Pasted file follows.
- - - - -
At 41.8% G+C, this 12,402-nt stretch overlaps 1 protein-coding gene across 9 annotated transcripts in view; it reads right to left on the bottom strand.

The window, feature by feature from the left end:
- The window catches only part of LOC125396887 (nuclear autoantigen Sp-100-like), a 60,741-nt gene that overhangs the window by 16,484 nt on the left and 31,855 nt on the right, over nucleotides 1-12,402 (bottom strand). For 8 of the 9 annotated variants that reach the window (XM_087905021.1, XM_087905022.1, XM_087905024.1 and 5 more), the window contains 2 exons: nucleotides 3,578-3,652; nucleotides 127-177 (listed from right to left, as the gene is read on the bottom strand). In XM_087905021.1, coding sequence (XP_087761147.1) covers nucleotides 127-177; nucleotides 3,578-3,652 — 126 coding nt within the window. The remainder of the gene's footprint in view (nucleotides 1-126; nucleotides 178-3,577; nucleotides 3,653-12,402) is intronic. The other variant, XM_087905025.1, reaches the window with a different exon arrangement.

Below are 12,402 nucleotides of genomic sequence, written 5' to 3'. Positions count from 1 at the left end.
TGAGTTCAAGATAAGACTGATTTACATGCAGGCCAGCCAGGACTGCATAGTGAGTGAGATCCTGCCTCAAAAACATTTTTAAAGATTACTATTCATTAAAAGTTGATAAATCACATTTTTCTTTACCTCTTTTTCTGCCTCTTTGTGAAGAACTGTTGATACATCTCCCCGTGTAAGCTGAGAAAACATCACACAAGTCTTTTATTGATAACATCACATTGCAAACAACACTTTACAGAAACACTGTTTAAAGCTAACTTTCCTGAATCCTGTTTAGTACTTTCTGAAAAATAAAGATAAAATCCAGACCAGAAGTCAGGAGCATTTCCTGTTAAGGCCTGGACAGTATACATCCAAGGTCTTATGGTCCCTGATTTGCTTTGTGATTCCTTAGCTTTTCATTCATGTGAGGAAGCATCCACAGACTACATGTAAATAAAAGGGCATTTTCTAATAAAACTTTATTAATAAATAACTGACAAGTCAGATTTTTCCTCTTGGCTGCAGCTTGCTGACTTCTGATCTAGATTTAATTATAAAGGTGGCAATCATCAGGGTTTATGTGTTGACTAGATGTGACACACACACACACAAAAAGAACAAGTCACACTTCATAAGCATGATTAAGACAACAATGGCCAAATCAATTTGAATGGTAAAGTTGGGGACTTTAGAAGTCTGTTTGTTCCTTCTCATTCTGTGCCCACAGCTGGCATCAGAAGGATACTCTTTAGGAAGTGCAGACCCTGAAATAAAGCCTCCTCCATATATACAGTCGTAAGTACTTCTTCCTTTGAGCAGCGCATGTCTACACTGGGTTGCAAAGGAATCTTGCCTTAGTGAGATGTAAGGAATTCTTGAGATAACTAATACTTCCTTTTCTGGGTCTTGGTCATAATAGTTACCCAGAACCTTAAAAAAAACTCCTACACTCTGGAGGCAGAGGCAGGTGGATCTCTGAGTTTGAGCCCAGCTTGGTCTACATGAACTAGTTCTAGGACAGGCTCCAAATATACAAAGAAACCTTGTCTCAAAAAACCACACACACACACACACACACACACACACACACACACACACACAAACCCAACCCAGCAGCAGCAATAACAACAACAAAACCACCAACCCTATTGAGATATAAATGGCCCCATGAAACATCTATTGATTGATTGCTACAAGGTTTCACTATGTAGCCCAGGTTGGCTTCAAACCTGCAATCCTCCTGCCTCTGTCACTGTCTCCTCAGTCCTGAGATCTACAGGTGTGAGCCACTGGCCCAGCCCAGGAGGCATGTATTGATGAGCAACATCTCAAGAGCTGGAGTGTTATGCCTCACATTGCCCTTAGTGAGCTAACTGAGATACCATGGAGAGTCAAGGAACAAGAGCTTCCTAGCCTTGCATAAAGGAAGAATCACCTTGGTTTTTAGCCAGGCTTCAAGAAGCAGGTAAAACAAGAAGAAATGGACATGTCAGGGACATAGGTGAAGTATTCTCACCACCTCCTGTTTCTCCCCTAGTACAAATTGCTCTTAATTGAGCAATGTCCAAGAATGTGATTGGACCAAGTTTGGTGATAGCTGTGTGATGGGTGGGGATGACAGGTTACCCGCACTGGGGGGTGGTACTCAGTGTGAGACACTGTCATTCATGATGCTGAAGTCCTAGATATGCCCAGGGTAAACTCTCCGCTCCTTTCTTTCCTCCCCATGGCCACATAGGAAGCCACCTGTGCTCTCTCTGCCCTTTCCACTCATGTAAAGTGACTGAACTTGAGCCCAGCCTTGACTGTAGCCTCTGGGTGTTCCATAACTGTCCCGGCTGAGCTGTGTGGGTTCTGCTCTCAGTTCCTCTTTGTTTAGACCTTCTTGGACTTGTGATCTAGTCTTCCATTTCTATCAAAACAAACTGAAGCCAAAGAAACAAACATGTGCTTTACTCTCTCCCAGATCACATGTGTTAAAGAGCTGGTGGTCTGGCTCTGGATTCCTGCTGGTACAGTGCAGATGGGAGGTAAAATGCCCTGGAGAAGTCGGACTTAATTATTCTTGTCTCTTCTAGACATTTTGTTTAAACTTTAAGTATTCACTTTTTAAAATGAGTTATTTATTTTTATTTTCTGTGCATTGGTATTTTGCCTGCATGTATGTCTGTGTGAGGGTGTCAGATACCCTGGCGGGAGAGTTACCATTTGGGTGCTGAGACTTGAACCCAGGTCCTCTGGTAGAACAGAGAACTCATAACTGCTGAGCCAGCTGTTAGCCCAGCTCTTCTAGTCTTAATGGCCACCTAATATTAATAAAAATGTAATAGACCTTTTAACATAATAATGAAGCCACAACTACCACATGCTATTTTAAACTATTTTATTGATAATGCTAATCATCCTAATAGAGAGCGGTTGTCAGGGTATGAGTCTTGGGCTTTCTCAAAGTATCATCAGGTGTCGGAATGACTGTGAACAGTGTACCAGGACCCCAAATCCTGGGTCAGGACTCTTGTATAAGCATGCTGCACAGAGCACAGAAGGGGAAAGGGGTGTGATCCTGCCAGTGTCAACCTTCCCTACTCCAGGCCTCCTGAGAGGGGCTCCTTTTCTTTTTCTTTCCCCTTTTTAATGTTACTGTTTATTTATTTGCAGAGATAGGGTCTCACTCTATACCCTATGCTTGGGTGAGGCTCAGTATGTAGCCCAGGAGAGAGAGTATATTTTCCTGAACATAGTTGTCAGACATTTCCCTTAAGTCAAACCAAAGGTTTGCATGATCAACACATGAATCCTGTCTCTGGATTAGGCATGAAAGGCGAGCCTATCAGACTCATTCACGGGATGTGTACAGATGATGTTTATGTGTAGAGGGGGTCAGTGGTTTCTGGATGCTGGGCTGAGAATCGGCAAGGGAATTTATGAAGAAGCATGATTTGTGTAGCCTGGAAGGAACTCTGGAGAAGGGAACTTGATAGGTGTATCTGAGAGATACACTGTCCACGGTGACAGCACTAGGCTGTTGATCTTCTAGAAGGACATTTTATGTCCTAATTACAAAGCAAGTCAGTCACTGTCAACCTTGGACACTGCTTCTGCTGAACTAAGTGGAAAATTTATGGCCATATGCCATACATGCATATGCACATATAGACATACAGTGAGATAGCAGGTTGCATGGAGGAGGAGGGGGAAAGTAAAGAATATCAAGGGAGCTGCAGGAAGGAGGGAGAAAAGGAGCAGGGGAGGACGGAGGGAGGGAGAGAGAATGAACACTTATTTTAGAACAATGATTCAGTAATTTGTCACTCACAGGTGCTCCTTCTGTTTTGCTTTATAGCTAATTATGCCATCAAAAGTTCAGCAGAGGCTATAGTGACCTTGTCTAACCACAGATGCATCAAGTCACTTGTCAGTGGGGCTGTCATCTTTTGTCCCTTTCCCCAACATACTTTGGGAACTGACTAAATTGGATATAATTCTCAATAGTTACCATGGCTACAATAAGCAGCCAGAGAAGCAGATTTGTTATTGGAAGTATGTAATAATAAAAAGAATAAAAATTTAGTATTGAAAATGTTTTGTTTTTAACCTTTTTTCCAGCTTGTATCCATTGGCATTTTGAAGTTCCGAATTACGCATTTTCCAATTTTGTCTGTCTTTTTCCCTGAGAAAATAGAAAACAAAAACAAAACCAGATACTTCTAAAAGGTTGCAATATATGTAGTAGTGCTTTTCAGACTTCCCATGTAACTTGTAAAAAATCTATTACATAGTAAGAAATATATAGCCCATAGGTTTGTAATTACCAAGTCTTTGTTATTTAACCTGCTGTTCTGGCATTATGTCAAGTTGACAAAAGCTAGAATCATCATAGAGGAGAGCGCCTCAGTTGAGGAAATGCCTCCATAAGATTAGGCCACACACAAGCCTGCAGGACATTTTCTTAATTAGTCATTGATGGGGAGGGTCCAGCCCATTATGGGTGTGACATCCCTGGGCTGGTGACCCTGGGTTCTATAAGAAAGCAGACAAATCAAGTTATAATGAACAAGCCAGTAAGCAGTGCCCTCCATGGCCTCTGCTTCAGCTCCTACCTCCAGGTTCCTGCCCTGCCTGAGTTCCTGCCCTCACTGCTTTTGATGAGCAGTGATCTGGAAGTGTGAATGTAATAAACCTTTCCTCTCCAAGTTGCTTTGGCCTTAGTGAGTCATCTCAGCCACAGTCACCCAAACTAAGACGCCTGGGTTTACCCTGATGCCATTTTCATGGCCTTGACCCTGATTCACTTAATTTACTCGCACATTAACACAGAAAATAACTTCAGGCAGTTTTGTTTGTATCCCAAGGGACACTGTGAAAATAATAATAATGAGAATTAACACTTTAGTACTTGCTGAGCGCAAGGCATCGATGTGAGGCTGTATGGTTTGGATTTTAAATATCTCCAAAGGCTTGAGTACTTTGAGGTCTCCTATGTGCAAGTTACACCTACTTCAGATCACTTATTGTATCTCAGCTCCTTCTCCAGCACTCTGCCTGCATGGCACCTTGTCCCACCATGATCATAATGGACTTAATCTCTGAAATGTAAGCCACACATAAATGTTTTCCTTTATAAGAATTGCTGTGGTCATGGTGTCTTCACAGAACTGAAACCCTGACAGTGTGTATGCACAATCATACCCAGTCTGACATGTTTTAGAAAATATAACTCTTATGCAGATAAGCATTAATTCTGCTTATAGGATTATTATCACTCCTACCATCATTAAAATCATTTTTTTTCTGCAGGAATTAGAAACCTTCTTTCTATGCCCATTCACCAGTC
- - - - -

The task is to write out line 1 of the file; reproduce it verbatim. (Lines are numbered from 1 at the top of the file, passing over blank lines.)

At 41.8% G+C, this 12,402-nt stretch overlaps 1 protein-coding gene across 9 annotated transcripts in view; it reads right to left on the bottom strand.